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Japanese Home Cooking JAN-FEB 2022

Spicy Japanese Eggplant

One day in Tokyo, I was at a lunch made by the women in this crazy Japanese women’s club I belong to, where each member had made one dish to contribute (and they all looked like they had been made by professional chefs and styled by photo stylists aieeee!) When I tasted the eggplant dish, though, I moaned with delight and said, “OMG who made this? It is SO GOOD.” It just so happened that the woman from a very fancy family seated next to me had brought it, and she kindly agreed to share the recipe. I share it now with you!


Serves 4

Seasoning Sauce 

2 T. (30g) zaasai pickles*

1 clove garlic, minced

1 generous knob ginger, grated or minced

3 green onions (just the light green parts), minced

3 T. (45ml) soy sauce

1½ T. (37ml) rice vinegar

1½ t. (7ml) sesame oil

2 t. (8g) sugar

1-2 t. (5-10g) chili bean sauce (sold in Asian markets or online as tobanjan or doubanjiang)**

Here are the minced ingredients: ginger, garlic, zasai pickles, green onions. The food processor is your friend!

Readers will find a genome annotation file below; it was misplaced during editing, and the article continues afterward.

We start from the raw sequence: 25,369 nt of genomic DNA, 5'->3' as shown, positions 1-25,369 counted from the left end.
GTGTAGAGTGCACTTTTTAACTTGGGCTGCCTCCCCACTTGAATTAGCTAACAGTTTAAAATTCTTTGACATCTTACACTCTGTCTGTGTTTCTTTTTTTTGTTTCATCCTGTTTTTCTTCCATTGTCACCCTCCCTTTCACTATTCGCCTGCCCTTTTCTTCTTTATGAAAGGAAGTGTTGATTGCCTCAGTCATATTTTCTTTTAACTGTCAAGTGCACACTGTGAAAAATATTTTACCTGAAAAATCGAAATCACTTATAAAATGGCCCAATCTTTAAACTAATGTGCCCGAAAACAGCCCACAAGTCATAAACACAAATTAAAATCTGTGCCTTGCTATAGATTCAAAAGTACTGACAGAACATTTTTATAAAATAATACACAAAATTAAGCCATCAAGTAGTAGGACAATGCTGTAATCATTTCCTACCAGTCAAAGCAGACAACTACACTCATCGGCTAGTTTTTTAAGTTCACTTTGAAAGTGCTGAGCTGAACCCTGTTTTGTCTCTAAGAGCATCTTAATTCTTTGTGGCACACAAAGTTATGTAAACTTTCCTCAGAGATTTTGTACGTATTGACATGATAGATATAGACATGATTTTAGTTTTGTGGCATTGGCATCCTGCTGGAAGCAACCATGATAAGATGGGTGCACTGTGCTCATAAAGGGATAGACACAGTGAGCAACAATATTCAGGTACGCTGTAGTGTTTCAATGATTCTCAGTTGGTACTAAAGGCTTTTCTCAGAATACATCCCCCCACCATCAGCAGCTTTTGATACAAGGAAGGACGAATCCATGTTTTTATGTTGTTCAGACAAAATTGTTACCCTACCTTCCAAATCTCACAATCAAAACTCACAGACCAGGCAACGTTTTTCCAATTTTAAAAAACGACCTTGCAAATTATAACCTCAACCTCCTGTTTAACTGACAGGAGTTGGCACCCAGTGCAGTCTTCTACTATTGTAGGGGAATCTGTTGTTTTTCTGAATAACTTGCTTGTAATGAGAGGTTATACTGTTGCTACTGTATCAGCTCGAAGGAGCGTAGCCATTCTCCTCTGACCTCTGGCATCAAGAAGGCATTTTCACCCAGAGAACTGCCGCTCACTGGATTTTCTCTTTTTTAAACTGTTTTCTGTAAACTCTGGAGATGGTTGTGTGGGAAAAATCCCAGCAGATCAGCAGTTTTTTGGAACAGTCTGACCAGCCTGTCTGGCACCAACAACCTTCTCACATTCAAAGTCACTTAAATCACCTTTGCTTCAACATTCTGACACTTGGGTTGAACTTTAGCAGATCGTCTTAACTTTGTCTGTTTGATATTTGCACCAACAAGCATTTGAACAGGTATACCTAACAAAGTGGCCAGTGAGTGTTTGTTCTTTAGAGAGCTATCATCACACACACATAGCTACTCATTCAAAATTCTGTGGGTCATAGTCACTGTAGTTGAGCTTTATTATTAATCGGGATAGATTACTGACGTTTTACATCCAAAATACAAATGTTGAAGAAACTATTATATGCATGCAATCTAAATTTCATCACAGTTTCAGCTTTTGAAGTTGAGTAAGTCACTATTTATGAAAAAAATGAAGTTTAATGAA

Rinse zaasai pickles and mince, then put them in a colander and rinse thoroughly with hot water to remove excess salt. Drain.

Mix the zaasai with the rest of the ingredients in a medium-sized bowl and set aside.

Eggplant preparation: 

6 long Japanese eggplants (600g)

Trim stems off eggplant and cut half lengthwise, then lengthwise in three wedges per half. Soak in cold water for 30 minutes to remove harshness. Pat dry and deep fry in salad oil 320°-340°F (160°-170°C). Put them into the sauce while they are still hot.

Delicious warm or at room temperature.

*Zaasai pickles are spicy pickled mustard stems. If you’re not near an Asian market, you can get them online. The brand I found was Momoya.

**So, be sure you get CHILI-BEAN sauce, not one of the many other kinds of Chinese chili sauces. Those chili-garlic and black bean-chili and other treacherous imposters are just there to fool you.

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Jonelle Patrick writes mystery novels set in Tokyo, and blogs at Only In Japan and The Tokyo Guide I Wish I’d Had

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